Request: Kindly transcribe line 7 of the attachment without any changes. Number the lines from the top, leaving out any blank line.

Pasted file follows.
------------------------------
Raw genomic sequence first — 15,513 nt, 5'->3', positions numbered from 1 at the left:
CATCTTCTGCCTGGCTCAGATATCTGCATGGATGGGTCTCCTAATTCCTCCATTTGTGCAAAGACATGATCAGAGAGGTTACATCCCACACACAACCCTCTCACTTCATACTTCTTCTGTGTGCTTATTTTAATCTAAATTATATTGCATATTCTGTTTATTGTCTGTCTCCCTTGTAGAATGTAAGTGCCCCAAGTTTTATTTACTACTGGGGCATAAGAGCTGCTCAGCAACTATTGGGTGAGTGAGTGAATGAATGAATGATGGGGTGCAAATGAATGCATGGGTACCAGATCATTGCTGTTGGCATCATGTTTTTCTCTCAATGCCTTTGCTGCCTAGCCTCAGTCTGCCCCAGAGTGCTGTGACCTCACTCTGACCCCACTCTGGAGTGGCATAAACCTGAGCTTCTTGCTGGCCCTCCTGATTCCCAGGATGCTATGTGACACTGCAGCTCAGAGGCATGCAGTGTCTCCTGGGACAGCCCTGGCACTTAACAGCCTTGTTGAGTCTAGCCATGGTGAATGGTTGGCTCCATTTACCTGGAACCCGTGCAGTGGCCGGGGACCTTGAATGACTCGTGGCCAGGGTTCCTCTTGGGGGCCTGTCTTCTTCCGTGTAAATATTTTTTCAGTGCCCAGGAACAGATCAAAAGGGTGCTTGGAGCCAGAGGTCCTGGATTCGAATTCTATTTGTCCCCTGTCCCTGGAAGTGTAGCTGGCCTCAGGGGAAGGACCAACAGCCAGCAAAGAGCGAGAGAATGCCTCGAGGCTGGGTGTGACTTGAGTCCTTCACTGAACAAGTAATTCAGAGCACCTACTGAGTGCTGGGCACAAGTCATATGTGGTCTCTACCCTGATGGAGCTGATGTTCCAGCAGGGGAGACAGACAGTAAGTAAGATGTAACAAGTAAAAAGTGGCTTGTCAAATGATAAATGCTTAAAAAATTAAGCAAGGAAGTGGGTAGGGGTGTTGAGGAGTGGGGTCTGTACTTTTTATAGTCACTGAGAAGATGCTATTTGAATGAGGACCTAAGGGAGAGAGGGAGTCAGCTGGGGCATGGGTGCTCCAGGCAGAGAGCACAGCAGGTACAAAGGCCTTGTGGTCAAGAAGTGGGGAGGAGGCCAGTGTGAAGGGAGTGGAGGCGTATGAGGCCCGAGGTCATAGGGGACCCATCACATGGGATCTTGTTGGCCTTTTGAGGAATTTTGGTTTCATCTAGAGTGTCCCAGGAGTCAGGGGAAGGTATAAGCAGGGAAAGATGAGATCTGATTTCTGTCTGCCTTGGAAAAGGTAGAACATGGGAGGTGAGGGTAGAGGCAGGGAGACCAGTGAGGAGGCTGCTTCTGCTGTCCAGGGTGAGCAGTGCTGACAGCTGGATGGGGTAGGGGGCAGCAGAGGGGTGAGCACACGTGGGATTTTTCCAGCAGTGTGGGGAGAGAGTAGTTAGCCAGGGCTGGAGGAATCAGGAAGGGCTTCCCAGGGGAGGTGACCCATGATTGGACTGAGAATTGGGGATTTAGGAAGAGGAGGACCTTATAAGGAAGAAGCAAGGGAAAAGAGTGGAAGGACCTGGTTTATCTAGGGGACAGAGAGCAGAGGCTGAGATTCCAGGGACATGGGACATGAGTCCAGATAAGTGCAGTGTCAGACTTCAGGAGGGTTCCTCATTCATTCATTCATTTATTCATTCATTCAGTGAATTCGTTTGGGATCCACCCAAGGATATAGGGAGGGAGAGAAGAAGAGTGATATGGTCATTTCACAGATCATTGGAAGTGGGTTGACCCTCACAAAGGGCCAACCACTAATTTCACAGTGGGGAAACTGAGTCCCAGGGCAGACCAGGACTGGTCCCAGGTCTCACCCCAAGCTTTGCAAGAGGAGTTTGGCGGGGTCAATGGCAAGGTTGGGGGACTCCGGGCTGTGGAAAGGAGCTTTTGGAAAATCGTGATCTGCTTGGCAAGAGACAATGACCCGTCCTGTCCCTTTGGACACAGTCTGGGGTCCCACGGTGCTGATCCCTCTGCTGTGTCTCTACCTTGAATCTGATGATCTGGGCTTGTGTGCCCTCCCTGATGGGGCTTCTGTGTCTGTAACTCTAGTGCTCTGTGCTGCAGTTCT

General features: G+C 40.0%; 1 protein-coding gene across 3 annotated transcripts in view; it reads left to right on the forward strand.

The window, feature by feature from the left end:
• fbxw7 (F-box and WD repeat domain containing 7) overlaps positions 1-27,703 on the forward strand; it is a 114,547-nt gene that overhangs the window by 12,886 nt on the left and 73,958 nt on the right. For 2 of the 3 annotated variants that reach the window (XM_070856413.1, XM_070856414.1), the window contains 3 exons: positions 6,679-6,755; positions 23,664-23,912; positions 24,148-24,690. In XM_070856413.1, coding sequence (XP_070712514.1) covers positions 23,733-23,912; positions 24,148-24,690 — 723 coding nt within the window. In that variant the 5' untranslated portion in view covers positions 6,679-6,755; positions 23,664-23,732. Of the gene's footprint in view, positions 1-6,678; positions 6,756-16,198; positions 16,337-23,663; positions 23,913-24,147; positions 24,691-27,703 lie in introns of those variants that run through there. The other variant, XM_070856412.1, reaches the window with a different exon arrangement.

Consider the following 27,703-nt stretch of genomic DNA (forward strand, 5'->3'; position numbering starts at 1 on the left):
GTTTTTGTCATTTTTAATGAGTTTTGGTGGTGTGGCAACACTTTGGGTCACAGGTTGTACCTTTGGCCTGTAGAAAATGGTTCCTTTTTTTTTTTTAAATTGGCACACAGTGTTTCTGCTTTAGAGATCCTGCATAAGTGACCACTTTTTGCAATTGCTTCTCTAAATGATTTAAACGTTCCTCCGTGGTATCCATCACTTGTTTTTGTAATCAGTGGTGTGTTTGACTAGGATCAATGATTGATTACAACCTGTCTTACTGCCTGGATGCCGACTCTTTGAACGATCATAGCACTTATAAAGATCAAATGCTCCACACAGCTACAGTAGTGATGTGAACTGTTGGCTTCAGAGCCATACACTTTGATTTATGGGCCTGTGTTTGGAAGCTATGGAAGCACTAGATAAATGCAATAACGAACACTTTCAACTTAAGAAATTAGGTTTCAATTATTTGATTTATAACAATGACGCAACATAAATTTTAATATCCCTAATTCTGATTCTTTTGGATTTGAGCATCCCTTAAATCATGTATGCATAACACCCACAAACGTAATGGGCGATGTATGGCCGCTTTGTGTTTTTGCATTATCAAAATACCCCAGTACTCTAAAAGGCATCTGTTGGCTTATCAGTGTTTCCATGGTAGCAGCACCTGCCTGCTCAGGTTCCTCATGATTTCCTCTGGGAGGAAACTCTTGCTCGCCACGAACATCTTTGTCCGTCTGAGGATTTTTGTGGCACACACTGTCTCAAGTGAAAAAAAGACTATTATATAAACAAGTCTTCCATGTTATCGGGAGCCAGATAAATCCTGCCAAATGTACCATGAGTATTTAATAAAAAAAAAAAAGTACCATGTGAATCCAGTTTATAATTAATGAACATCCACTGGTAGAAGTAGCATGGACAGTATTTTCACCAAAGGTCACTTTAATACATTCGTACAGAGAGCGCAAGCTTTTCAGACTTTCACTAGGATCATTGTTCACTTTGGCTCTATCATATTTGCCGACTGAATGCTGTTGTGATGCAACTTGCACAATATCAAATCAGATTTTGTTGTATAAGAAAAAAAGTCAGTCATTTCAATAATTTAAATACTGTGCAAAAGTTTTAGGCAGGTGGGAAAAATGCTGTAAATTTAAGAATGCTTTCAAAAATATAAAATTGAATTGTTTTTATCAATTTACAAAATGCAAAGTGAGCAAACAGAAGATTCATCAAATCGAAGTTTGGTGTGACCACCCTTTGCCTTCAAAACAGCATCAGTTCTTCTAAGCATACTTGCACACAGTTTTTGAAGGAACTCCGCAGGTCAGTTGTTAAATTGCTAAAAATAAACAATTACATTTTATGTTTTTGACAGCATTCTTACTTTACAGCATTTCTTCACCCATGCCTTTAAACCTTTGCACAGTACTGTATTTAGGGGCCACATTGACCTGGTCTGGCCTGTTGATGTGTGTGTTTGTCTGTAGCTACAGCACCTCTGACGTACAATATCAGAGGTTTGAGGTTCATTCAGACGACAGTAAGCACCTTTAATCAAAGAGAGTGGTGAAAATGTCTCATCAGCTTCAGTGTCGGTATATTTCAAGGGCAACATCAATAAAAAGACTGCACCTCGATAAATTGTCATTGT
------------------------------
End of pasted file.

GTTTTTGTCATTTTTAATGAGTTTTGGTGGTGTGGCAACACTTTGGGTCACAGGTTGTACCTTTGGCCTGTAGAAAATGGTTCCTTTTTTTTTTTTAAATTGGCACACAGTGTTTCTGCTTTAGAGATCCTGCATAAGTGACCACTTTTTGCAATTGCTTCTCTAAATGATTTAAACGTTCCTCCGTGGTATCCATCACTTGTTTTTGTAATCAGTGGTGTGTTTGACTAGGATCAATGATTGATTACAACCTGTCTTACTGCCTGGATGCCGACTCTTTGAACGATCATAGCACTTATAAAGATCAAATGCTCCACACAGCTACAGTAGTGATGTGAACTGTTGGCTTCAGAGCCATACACTTTGATTTATGGGCCTGTGTTTGGAAGCTATGGAAGCACTAGATAAATGCAATAACGAACACTTTCAACTTAAGAAATTAGGTTTCAATTATTTGATTTATAACAATGACGCAACATAAATTTTAATATCCCTAATTCTGATTCTTTTGGATTTGAGCATCCCTTAAATCATGTATGCATAACACCCACAAACGTAATGGGCGATGTATGGCCGCTTTGTGTTTTTGCATTATCAAAATACCCCAGTACTCTAAAAGGCATCTGTTGGCTTATCAGTGTTTCCATGGTAGCAGCACCTGCCTGCTCAGGTTCCTCATGATTTCCTCTGGGAGGAAACTCTTGCTCGCCACGAACATCTTTGTCCGTCTGAGGATTTTTGTGGCACACACTGTCTCAAGTGAAAAAAAGACTATTATATAAACAAGTCTTCCATGTTATCGGGAGCCAGATAAATCCTGCCAAATGTACCATGAGTATTTAATAAAAAAAAAAAAGTACCATGTGAATCCAGTTTATAATTAATGAACATCCACTGGTAGAAGTAGCATGGACAGTATTTTCACCAAAGGTCACTTTAATACATTCGTACAGAGAGCGCAAGCTTTTCAGACTTTCACTAGGATCATTGTTCACTTTGGCTCTATCATATTTGCCGACTGAATGCTGTTGTGATGCAACTTGCACAATATCAAATCAGATTTTGTTGTATAAGAAAAAAAGTCAGTCATTTCAATAATTTAAATACTGTGCAAAAGTTTTAGGCAGGTGGGAAAAATGCTGTAAATTTAAGAATGCTTTCAAAAATATAAAATTGAATTGTTTTTATCAATTTACAAAATGCAAAGTGAGCAAACAGAAGATTCATCAAATCGAAGTTTGGTGTGACCACCCTTTGCCTTCAAAACAGCATCAGTTCTTCTAAGCATACTTGCACACAGTTTTTGAAGGAACTCCGCAGGTCAGTTGTTAAATTGCTAAAAATAAACAATTACATTTTATGTTTTTGACAGCATTCTTACTTTACAGCATTTCTTCACCCATGCCTTTAAACCTTTGCACAGTACTGTATTTAGGGGCCACATTGACCTGGTCTGGCCTGTTGATGTGTGTGTTTGTCTGTAGCTACAGCACCTCTGACGTACAATATCAGAGGTTTGAGGTTCATTCAGACGACAGTAAGCACCTTTAATCAAAGAGAGTGGTGAAAATGTCTCATCAGCTTCAGTGTCGGTATATTTCAAGGGCAACATCAATAAAAAGACTGCACCTCGATAAATTGTCATTGT